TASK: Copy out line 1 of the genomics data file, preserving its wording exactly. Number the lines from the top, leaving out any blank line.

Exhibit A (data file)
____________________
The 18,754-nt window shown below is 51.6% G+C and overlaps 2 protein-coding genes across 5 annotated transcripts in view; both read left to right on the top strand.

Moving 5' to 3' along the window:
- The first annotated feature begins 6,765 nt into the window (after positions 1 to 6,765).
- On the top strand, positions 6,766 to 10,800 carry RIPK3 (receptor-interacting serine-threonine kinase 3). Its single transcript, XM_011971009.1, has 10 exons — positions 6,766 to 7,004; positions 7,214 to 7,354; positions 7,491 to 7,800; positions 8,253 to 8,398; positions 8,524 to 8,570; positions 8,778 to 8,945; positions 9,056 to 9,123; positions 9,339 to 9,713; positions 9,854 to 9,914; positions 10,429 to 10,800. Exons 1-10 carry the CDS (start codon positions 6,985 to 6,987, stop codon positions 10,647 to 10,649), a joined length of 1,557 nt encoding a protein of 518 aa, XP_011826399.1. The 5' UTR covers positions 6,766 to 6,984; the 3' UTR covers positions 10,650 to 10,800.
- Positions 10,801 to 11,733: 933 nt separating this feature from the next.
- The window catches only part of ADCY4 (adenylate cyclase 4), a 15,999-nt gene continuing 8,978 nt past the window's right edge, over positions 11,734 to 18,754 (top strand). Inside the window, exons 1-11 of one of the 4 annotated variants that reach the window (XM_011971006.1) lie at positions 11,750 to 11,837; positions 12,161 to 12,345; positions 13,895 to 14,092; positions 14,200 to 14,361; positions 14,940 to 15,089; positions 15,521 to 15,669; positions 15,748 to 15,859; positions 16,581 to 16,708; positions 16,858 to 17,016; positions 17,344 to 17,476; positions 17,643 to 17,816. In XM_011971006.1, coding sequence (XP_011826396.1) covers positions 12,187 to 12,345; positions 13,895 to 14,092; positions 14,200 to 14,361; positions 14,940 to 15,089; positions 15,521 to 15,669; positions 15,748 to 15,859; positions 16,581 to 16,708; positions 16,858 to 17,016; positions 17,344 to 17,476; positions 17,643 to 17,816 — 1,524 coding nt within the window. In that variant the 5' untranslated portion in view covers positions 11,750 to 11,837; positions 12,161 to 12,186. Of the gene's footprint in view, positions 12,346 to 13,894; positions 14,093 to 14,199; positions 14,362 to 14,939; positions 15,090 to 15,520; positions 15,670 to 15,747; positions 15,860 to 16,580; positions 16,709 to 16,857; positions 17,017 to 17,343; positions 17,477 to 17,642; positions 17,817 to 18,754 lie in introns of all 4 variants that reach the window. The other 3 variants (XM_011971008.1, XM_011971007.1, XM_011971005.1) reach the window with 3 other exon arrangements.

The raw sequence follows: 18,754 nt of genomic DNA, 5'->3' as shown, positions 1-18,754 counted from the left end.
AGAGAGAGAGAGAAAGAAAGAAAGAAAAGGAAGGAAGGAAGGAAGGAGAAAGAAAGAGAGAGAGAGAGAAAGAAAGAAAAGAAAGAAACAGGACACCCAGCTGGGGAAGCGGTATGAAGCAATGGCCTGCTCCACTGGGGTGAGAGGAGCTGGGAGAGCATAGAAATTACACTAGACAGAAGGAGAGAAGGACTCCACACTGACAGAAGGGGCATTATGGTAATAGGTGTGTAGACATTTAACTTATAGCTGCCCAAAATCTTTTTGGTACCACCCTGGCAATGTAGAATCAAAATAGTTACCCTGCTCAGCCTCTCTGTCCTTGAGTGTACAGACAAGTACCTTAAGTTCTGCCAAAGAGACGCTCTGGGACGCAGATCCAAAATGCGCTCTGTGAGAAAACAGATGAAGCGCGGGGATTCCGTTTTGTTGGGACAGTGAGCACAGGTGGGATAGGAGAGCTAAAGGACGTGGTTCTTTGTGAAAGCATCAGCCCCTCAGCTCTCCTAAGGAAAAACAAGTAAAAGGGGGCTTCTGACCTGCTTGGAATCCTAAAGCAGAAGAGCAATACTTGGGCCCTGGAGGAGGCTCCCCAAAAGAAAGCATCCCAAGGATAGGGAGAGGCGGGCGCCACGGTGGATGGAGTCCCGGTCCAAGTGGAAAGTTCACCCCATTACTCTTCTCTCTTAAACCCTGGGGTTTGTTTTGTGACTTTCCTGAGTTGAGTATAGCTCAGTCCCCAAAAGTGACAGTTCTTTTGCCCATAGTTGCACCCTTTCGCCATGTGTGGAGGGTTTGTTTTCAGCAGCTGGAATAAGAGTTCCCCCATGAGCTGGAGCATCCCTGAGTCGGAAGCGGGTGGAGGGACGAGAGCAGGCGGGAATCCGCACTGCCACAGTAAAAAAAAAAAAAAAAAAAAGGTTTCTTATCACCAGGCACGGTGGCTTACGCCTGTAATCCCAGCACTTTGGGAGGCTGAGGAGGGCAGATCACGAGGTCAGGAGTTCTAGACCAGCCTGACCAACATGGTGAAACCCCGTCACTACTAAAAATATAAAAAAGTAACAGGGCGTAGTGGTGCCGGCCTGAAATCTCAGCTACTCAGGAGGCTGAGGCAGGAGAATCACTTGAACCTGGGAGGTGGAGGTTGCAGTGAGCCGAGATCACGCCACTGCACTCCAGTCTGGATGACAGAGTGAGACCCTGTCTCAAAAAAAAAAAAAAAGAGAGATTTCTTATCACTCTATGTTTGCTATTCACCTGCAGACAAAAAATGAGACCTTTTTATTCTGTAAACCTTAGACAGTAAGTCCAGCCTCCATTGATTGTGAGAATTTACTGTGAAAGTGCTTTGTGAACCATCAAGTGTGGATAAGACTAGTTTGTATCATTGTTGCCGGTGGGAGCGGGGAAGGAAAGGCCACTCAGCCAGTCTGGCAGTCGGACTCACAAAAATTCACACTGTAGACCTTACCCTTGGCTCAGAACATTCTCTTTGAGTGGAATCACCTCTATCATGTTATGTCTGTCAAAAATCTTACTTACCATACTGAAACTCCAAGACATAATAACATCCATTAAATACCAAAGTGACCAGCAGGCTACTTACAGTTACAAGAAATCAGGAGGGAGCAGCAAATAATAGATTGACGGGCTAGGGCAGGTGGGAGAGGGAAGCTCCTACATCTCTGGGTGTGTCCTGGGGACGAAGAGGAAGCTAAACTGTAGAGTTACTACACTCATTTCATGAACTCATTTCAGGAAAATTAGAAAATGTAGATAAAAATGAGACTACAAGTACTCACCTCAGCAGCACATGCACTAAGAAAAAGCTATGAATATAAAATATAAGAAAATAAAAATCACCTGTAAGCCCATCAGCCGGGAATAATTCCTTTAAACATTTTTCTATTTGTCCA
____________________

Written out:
The 18,754-nt window shown below is 51.6% G+C and overlaps 2 protein-coding genes across 5 annotated transcripts in view; both read left to right on the top strand.